This three-part series is a look back on FC Cincinnati’s short stint in the USL. Was it a success? If so, in what ways and in what areas could it have gone better? Part one covered FC Cincinnati’s on the field success. Part two takes a look at FC Cincinnati off the pitch, and Part three will be a outsiders’ perspective from other writers around the USL.
Previously in part one, we reflected on the mixed success of FC Cincinnati, but let’s look back on everything FCC did off the field. The beautiful game and its diehard spectators are the basic components of the business, but sports are not that simple. Majority owner Carl Lindner III and partners purchased a USL franchise from the Dayton Dutch Lions in 2016. Upon making that purchase, a goal was stated. The goal was to build a club and get into MLS in five years. Every business decision made would contribute to achieving this ultimate goal, and only the correct decisions would make the end achievement possible. In this area, FC Cincinnati did not only find success, it far exceeded what anyone thought was possible in lower division soccer.
In The Beginning
Out of the gate, FCC was met with skepticism. A new United States Soccer Federation Division III team was launching in a soccer graveyard. Teams had come and gone, and the most current iteration was the Cincinnati Saints. While that team had several diehard fans, the general public was largely unaware of their existence, and the arrival of FCC pushed them into a move. Critics claimed that the market couldn’t support amateur soccer, let alone an attempt at making it professional. Some cities had teams born from fan movements, Cincy did not. What Cincinnati had was a group of people who didn’t know a whole lot about soccer, but they had the passion to learn and succeed. Criticism flooded the web as Cincy launched promotion videos and their logo. Why was the FC so big? Does there need to be that many soccer balls? Chalk man? Soccer fans use smoke.
What happened online vs. what was happening locally were two different worlds. While people were laughing and dooming FC Cincinnati on Twitter, locally, peoples’ ears were perking up. One name brought local legitimacy, and that name was being passed around. Lindner and family have a Cincinnati legacy. That name provides jobs, trust, charity and stability in the region. This was not a run-of-the-mill soccer team; it was going to be a professional sport. Lindner used his connections and locked down Nippert Stadium. Many thought it was too big, but Lindner saw the Bengals’ first home. With the mix of stadium selection, ticket pricing, local promotions and community engagement, FCC treated lower division soccer like MLS. People took notice, and on a cold, wet opening day, 14,658 fans showed up to check out the new project.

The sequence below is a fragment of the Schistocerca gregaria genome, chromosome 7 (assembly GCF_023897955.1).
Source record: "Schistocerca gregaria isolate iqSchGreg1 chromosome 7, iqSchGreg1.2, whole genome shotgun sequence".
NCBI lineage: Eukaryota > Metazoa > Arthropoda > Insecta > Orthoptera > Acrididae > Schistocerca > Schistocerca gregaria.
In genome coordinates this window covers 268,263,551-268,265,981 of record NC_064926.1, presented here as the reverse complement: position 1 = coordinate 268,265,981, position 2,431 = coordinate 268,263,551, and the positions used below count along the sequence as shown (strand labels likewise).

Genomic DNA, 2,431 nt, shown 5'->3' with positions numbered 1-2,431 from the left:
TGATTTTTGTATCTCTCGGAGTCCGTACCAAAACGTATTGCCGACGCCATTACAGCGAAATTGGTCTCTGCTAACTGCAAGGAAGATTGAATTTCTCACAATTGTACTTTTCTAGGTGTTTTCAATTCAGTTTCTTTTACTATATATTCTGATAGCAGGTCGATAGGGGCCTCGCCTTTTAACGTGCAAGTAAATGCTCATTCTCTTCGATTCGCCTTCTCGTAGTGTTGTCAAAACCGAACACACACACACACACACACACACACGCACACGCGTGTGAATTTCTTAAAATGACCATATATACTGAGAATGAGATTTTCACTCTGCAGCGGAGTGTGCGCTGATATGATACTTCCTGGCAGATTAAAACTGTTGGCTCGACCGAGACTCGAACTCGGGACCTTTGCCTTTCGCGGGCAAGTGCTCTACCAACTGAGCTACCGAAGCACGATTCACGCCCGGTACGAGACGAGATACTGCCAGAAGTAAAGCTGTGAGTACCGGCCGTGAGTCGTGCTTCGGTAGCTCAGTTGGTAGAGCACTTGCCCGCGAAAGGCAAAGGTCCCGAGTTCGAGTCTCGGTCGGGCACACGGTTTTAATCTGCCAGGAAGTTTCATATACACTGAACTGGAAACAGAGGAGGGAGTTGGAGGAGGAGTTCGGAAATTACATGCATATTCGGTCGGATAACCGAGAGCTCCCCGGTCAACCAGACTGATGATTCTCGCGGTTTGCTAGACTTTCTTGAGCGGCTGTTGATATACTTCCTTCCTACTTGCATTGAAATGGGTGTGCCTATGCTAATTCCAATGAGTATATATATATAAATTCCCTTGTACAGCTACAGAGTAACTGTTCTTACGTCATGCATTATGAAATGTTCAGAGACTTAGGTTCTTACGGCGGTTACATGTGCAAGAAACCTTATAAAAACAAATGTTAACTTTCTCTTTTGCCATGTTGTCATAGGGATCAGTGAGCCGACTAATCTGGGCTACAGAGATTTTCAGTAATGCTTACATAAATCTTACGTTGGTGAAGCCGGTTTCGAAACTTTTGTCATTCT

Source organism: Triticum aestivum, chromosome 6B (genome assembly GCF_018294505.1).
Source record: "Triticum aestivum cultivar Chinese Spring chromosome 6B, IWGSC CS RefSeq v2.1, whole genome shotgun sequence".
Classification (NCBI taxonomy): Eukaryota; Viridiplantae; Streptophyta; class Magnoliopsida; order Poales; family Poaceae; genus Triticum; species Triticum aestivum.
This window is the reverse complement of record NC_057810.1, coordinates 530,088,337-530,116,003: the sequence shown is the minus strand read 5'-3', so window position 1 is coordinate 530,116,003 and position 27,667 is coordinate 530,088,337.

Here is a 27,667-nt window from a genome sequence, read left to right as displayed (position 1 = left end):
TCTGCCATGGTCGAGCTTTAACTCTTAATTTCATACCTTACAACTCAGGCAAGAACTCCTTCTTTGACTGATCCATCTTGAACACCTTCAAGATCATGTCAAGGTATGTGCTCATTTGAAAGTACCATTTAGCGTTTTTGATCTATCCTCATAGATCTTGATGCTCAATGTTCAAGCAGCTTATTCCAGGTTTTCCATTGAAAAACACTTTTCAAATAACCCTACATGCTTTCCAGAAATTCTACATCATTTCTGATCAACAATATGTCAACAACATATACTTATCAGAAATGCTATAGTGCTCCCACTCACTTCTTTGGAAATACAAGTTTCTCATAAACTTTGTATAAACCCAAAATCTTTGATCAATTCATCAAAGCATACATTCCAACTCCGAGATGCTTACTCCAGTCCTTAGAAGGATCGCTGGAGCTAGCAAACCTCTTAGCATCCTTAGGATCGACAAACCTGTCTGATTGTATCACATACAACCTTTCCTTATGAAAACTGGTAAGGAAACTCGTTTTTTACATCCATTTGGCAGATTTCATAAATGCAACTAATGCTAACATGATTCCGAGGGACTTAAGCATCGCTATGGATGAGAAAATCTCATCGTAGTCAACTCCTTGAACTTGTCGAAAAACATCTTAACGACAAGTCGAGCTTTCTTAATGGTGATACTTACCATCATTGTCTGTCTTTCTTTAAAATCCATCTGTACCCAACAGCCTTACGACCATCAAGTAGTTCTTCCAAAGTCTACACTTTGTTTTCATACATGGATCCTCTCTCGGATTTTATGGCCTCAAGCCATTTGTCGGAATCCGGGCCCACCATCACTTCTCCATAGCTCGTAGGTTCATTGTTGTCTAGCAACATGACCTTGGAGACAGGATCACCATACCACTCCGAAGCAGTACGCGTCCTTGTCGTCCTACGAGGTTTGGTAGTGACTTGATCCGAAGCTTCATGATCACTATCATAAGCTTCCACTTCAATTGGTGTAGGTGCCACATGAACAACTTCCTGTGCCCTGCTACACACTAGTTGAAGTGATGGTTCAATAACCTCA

Unlike most USL launches, FC Cincinnati decided to go big. They wanted 10,000 people at a match and picked an oversized stadium. FCC’s front office told the league they could sell over $600,000 in merchandise, which got a nice chuckle. The USL might have believed club president and general manager Jeff Berding had set too high of goals, but the local team saw it as a starting point. Berding had been in the Bengals front office for 16 years. He knew how to attract attention and what advertising points to hit. The name of the owner brought the stability. Lindner as an owner immediately showed Cincy that this was not another soccer project. FCC was the real deal.
Nothing succeeds like success. When over 14,000 showed up to Nippert, people took notice. The front office was quick to capitalize on the added press and pushed for bigger and better events. The team started massive promotions and even booked Crystal Palace of the English Premier League. Billboards around town encouraged people to games, but the No. 1 reason for growth was word of mouth from fans. Berding and his staff did their part by making a professional matchday environment. Fans took it from there. Supporter groups, who had formed at the team’s launching, hit the ground running. The Bailey was pumping excitement throughout the stadium, and fans were buzzing. These fans came back and brought new people with them every time they did.
Goals Hit, Step Up The Goals
FCC was pretty good on the pitch in Year One. Off the pitch, it was stepping up its plans. Ten thousand fans a game was no longer acceptable. FCC wanted that many season ticket holders and at least 15,000 or more in the stands. It would go on to average over 17,000 in Year Two. In Year Three, it moved the posts again and averaged over 25,000. Merchandise and community events also grew. FC Cincinnati continued hiring and improving their front office. FCC quickly outgrew its peers in size and scale. Players around the league took notice, and FCC’s off-the-field success even made things like player recruiting easier.
FCC’s ability to take advantage of key partnerships gave them an advantage. The front office did not try to control every aspect of matchday. They realized fans create part of the experience and left room for fans to do so. The first supporter council in the USL was created so fans from all backgrounds could advise the team from a diverse perspective. Merchandise partnerships with local apparel companies were a hit. Fans got more creative options for gear, and the team’s brand spread like wildfire across the city.
FCC’s off the field success is unparalleled in USL history. After some early marketing mistakes, the club hit home run after home run. FC Cincinnati’s true success comes from the balance it achieved when growing a club. It spent the money and established the infrastructure for success but also left room for organic growth and fan support. Too much one way or the other, and it could have been a different story.